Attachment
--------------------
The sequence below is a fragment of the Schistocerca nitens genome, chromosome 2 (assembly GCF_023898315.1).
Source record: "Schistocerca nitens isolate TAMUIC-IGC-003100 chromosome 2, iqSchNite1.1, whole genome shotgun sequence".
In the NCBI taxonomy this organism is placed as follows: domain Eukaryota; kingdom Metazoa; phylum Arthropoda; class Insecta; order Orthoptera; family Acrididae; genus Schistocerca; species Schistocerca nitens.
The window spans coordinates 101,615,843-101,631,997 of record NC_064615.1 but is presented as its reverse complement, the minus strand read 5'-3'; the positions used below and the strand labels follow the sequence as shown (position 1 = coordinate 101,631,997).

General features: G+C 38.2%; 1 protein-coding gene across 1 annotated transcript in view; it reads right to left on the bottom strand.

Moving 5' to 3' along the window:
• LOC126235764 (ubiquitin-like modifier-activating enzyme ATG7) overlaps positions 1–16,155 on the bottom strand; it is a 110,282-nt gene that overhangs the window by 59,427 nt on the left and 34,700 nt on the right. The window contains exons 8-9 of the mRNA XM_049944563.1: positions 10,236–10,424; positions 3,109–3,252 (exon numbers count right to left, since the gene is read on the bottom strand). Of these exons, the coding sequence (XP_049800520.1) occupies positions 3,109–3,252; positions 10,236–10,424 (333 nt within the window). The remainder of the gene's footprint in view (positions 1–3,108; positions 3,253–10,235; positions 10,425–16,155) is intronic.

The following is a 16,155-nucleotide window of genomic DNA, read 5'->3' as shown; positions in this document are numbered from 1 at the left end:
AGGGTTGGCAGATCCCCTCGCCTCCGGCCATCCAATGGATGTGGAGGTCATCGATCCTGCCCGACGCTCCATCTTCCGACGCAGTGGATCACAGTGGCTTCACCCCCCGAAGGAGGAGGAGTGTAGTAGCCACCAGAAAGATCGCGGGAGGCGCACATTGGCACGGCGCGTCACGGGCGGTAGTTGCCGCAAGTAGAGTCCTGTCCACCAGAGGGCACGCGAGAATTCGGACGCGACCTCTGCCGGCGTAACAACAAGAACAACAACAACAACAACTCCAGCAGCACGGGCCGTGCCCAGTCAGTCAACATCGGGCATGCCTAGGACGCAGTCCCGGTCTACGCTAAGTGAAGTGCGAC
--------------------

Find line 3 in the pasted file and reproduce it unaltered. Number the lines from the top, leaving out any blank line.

In the NCBI taxonomy this organism is placed as follows: domain Eukaryota; kingdom Metazoa; phylum Arthropoda; class Insecta; order Orthoptera; family Acrididae; genus Schistocerca; species Schistocerca nitens.